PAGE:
When people talk about travelling, it’s easy to conjure up stereotypical images of a scruffy, hippy-esque 20 something bumming around the world with an equally scruffy and massively oversized backpack weighing them down. This is clearly not a universal ideal way to see the world, and can unfortunately put a lot of people off the idea of extensive travel.
However, travelling doesn’t always have to involve the dirty grittiness of cliché backpacking. Flashpacking is the new luxury backpacking. Forget living off poorly cooked rice in a 12 bed shared dorm at £5 a night hostels, flashpacking is all about seeing the world in a socially acceptable state that your parents wouldn’t be ashamed of. Staying in private rooms, eating out at restaurants and being able to take regular – and sanitary – showers are just some of the perks of flashpacking, and although ultimately a lot more expensive, is an increasingly popular way of travel for the more cleanliness concerned nomad.
Backpacking in the more traditional sense does it have its perks too, though. Aside from potentially saving a huge amount of money overall, the whole backpacking exercise can result in a multitude of experiences you may not have even known about if taking the somewhat easier road of considerable comfort. Staying in a shared dormitory, for example isn’t the most pleasant types of accommodation. But the people you meet and stay with habitually very easily and quickly become friends, and with this, comes the sharing of tips and advice about the various different places they may have visited. This kind of information is more often than not stuff that you won’t find in the guidebooks.
Other perks of backpacking include a complete immersion into the new culture that surrounds you. Staying in a nice hotel and eating at nice restaurants is…well, nice. But is often catered to a Western market, meaning you miss out on taking part in the true culture of the country. Whether this means the type of food you eat, or even how you actually travel about, budget backpacking often results in living the way the people of the place you’re visiting really live, and can be an eye opening and exhilarating experience. For example, having very little money in Bangkok means if you need to get across the city, you’re probably going to have to get in a Tuk-tuk – a terrifying cross between a motorbike and a rickshaw. Opting for this way of getting about rather than the comparatively tame taxi drive is arguably one of the highlights of the city, and something that access to money may make people avoid.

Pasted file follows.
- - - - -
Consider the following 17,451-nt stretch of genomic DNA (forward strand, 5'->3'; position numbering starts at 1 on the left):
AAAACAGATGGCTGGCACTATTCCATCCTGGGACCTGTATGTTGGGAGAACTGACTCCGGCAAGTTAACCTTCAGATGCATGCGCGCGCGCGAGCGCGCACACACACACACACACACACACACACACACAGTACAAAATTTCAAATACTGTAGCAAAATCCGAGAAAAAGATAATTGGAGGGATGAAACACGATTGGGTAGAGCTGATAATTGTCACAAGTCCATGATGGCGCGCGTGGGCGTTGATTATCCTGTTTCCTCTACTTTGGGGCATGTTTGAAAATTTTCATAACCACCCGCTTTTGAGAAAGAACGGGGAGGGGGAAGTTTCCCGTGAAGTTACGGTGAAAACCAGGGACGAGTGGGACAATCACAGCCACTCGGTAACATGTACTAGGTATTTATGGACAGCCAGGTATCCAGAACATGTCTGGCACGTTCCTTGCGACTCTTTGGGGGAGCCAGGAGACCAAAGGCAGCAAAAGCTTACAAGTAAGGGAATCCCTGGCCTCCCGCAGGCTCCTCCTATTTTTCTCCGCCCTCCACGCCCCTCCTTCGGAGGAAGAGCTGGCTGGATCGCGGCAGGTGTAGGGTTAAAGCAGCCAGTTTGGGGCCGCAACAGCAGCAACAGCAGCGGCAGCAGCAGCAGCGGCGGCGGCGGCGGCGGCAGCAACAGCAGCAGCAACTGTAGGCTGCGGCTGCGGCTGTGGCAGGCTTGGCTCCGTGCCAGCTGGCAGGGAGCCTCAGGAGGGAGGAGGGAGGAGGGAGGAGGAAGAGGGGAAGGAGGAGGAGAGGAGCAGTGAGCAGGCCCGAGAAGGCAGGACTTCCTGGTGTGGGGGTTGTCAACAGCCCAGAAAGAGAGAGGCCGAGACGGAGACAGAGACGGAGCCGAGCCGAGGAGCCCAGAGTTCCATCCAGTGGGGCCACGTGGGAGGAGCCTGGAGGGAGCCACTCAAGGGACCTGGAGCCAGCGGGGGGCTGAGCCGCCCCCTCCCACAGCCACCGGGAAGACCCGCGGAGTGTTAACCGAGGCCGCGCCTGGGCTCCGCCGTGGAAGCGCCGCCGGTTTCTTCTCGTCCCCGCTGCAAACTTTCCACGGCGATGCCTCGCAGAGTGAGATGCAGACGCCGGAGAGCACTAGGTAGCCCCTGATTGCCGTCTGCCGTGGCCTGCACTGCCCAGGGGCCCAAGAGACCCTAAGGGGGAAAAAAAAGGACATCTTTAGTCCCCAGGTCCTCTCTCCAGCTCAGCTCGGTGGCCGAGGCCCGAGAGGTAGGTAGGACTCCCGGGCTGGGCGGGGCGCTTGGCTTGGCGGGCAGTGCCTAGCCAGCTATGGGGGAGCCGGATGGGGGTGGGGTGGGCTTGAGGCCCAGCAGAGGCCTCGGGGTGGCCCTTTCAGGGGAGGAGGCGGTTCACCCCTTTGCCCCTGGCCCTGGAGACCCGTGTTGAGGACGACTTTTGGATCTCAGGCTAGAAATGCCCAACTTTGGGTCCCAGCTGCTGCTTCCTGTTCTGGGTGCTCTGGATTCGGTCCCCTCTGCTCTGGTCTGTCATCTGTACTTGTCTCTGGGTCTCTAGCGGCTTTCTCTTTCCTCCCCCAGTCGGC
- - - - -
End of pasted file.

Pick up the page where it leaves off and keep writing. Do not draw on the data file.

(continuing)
On the other hand though, staying in more expensive places and spending a decent amount on food throughout your trip can be safer, easier and generally more reassuring than staying in dodgy but cheap areas and eating solely from street vendors. Although not common to feel threatened in hostels, the added security of a hotel definitely helps to ease concern in particularly dangerous parts of the world. I’ve had some pretty bad hostel experiences – the worst being the cheapest hostel I could find in Sydney. It was obvious why it was so cheap – 4 people squashed into a tiny cupboard room, with the hole in the ceiling above my friend’s bed nicely dripping water from an unknown source onto her bed. With abuot $100 left for another week away between us, it is needless to say that we shared a single bed for our entire stay.
While the more hard-core backpackers may look at the new generation of flashpackers with a slight sneering smile of superiority over their 10p noodle soup, it doesn’t really matter in what style you travel. If the only way you’ll be happy touring the world is with a few added home comforts, then so what? Personally I love backpacking, and wouldn’t want to travel any other way, even if I had the means to do so. There are many ways to travel, and the only thing that really matters is that you find the one best suited to you.
^ This is Australia’s finest cup-a-soup. Just over $1 for 4 sachets. Beautiful.